D. Explanatory Approaches 8. Biological differences are real, important, and apparent to all of us. However, it is not possible to define human races biologically. Still, scientists have made much progress in explaining variation in human skin color, along with many other expressions of human biological diversity. We shift from classification to explanation, in which natural selection plays a key role. h. Natural selection is the process by which the forms most fit to survive and reproduce in a given environment do so in greater number than do others in the same population. i. The role of natural selection in producing variation in skin color will illustrate the explanatory approach to human biological diversity. i. Melanin, the primary determinant of human skin color, is a chemical substance manufactured in the epidermis, or outer skin layer. It screens out ultraviolet radiation from the sun, offering protection against diseases such as skin cancer. ii. Before the 16th century, most of the world's very-dark-skinned populations lived in the tropics. Outside of the tropics, skin color tends to be lighter. iii. How, aside from migrations, can we explain the geographic distribution of skin color? Natural selection provides the answer. In the tropics, with intense ultraviolet radiation from the sun, unprotected humans face the threat of severe sunburn. This confers a selective disadvantage on lighter-skinned people in the tropics. iv. An important factor affecting the geographic distribution of human skin color has to do with vitamin D. Ultraviolet radiation stimulates the manufacture of vitamin D in the human body. A shortage of vitamin D diminishes the absorption of calcium in the intestines, leading to the nutritional disease known as rickets, which softens and deforms bones. Thus, considering vitamin D production, light skin is an advantage in the cloudy north but a disadvantage in the sunny tropics. In the tropics, dark skin color protects the body against an overproduction of vitamin D that can lead to a potentially fatal condition leading to calcium deposits in the body's soft tissues. v. Another key factor explaining the geographic distribution of skin color involves the effects of UV on folate, an essential nutrient that the body produces from folic acid. Folate plays a key role in preventing neural tube defects and promoting healthy sperm production. High amounts of melanin in populations living in the tropics helps protect against the destruction of folate and thus reduce the chances of neural tube defects and complications with sperm production. vi. This discussion of skin color shows that common ancestry, the presumed basis of race, is not the only reason for biological similarities. Natural selection can produce the same results in separate and distant populations.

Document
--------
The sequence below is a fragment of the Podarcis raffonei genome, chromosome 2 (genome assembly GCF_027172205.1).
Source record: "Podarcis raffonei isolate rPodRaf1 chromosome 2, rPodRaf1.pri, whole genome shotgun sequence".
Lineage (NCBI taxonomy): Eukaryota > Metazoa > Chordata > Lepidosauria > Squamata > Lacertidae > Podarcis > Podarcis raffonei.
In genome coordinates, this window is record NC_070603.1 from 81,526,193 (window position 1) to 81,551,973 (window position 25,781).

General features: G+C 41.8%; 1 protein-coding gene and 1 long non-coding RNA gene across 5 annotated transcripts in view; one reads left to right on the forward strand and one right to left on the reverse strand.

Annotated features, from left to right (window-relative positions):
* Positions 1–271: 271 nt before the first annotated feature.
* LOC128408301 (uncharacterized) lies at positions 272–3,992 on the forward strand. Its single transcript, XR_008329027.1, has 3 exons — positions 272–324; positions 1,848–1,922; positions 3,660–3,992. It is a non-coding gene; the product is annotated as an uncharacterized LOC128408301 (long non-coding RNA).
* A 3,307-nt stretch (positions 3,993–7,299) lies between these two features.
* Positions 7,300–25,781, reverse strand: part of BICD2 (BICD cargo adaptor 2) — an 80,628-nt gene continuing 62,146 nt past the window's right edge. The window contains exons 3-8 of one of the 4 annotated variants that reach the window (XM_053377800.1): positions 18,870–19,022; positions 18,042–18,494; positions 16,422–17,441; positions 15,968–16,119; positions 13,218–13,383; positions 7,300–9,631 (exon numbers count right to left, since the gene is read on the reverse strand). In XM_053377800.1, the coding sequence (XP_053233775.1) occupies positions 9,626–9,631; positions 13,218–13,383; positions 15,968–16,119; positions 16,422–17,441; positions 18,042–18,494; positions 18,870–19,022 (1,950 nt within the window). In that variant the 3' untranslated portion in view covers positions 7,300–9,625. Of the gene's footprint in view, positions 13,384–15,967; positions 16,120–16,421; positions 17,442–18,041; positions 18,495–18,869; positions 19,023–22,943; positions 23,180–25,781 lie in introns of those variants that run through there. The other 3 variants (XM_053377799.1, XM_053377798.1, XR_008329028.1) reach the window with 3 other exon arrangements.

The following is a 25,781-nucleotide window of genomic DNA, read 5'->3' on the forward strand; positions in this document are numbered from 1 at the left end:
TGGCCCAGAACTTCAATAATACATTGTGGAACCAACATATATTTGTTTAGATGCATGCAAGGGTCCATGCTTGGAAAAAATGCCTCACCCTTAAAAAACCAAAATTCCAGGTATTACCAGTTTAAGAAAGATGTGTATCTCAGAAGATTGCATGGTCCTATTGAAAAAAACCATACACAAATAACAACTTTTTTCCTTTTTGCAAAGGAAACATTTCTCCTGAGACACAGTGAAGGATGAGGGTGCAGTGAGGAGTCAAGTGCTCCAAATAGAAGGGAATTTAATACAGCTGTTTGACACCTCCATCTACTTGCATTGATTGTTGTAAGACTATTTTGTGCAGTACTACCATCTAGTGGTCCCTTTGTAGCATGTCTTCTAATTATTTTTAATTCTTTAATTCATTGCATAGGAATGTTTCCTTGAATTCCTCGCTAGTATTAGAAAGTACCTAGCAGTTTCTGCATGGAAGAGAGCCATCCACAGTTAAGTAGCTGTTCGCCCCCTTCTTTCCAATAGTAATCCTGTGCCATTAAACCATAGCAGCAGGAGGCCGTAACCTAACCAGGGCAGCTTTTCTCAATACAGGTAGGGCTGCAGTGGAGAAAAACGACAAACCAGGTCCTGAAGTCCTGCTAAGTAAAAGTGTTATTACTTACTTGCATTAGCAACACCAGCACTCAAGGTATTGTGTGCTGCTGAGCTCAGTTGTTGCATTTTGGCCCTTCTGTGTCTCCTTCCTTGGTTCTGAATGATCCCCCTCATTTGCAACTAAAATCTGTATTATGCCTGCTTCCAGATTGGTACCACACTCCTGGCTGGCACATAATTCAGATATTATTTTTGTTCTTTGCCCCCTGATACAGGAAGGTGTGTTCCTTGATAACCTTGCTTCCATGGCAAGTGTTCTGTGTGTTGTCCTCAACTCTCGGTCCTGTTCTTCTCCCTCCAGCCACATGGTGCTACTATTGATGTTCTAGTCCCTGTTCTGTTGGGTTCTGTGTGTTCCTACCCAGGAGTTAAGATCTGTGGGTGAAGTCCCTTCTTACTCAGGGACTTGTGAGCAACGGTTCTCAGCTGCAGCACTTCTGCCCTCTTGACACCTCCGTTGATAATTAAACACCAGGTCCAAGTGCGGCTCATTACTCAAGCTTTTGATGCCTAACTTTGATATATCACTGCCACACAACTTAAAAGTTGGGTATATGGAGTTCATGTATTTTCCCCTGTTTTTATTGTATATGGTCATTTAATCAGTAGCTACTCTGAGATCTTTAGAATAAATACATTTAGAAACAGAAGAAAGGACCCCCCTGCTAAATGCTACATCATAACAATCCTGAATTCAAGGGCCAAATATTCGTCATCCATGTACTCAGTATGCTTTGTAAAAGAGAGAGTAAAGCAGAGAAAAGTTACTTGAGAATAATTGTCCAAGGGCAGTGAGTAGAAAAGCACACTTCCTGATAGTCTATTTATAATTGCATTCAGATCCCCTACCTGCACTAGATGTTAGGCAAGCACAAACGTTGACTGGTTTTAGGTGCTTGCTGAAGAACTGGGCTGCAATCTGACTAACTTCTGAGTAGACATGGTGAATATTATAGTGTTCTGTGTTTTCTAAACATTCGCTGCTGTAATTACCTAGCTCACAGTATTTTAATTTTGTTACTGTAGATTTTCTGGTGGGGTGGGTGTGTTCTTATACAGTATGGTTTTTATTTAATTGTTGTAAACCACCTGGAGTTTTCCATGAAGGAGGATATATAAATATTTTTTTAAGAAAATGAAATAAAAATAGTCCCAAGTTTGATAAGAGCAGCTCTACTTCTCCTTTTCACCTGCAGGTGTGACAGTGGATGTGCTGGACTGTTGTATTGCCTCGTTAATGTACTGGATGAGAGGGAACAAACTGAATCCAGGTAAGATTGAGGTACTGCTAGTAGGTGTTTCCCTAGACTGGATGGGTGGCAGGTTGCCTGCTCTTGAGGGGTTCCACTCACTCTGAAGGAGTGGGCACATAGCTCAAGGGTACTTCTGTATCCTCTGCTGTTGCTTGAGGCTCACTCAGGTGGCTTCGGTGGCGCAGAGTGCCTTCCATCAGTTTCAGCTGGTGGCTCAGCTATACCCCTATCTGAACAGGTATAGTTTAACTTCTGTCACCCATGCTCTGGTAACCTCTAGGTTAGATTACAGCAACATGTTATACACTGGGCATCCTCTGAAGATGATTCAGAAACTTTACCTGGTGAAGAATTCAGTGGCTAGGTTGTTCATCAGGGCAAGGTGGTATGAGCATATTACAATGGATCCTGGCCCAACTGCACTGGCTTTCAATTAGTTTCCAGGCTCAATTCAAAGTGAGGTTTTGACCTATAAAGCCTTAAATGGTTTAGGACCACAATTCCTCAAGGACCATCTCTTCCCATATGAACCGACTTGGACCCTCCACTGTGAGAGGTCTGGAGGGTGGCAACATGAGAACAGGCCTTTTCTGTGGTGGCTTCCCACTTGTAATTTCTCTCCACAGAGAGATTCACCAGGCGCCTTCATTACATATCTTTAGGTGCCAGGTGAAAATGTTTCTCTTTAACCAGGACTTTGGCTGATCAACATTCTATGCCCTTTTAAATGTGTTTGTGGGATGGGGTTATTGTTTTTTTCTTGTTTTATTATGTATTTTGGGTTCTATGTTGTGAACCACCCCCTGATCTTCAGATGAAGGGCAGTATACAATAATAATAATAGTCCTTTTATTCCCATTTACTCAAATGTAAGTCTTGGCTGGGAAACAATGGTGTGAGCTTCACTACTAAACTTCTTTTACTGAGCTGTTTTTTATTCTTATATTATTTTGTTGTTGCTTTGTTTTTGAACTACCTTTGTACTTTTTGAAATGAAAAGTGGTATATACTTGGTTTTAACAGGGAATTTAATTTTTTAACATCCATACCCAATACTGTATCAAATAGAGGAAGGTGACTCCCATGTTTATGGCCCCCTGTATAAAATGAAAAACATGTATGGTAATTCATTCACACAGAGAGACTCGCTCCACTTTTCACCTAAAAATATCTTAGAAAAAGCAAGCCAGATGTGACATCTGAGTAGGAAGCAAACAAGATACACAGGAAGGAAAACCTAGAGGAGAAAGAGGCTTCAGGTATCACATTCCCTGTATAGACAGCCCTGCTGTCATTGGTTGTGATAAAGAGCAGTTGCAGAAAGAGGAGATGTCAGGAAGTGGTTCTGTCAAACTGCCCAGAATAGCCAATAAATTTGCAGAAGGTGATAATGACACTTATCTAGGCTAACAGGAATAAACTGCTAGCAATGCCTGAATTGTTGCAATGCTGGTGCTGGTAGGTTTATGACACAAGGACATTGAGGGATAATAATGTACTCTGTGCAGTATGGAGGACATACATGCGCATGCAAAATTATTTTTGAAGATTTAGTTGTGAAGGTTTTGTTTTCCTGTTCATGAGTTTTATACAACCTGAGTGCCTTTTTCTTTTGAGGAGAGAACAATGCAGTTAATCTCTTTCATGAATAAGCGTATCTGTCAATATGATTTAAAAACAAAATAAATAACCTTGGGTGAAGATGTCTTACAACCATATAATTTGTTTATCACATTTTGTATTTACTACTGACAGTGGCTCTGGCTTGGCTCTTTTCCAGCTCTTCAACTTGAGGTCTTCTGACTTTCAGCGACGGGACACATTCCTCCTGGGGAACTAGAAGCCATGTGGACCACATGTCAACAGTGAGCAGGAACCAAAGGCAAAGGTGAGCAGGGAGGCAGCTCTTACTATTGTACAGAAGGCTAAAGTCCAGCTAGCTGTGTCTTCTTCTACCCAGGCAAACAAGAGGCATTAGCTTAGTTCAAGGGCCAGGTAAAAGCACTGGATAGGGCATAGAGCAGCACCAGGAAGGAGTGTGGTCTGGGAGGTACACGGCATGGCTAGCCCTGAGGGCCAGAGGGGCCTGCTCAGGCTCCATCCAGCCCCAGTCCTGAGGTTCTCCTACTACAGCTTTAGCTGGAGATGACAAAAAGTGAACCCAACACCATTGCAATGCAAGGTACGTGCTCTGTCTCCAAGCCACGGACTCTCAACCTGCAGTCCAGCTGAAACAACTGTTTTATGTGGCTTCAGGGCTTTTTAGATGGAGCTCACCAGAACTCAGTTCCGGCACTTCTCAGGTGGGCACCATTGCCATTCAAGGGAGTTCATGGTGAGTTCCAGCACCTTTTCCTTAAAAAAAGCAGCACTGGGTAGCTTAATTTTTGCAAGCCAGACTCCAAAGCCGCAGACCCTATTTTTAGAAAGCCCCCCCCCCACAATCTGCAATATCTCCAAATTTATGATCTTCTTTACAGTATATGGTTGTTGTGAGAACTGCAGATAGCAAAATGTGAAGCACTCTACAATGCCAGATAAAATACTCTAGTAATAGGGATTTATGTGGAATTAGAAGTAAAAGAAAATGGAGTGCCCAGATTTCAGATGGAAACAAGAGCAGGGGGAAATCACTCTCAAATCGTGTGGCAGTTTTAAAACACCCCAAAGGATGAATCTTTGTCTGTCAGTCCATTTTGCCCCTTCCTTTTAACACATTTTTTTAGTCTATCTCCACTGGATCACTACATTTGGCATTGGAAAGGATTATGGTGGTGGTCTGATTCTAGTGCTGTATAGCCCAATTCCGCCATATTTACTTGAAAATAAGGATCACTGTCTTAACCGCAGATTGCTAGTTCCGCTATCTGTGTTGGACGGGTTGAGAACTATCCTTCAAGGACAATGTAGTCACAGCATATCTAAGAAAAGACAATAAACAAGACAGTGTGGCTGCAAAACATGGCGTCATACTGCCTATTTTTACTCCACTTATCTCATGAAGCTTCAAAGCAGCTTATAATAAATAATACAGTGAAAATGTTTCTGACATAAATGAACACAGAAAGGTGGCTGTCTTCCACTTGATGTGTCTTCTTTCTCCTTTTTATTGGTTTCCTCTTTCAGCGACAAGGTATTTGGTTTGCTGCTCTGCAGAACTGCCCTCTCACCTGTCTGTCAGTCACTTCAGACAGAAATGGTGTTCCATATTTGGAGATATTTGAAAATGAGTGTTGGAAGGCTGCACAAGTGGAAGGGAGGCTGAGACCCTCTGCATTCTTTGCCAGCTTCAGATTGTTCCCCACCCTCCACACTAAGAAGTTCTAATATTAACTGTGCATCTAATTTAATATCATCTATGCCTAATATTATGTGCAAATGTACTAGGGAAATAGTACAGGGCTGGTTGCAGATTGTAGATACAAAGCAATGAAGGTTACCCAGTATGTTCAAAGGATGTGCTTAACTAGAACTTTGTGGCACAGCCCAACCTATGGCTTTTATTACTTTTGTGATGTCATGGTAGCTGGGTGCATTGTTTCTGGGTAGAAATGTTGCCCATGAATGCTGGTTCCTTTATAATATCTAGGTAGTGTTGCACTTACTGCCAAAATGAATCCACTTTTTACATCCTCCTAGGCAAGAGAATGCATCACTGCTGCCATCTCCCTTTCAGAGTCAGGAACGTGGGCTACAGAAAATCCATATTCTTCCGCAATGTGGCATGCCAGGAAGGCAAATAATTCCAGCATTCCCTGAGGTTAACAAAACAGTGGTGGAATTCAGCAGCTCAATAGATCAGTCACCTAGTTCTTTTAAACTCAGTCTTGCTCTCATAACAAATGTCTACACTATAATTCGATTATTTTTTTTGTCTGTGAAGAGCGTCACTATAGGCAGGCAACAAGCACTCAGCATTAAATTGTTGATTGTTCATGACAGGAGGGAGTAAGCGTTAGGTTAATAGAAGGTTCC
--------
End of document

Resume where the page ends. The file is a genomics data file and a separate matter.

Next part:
E. Cultural Forces Shape Human Biology 9. Anthropology's comparative, biocultural perspective recognizes that environmental factors, including cultural forces, constantly mold human biology. j. Biocultural refers to the inclusion and combination of both biological and cultural perspectives and approaches to comment on or solve a particular issue or problem. k. Culture is a key environmental force in determining how human bodies grow and develop. vii. Cultural traditions promote certain activities and abilities, discourage others, and set standards of physical well-being and attractiveness. For example, cultural standards of attractiveness and propriety influence participation and achievement in sports.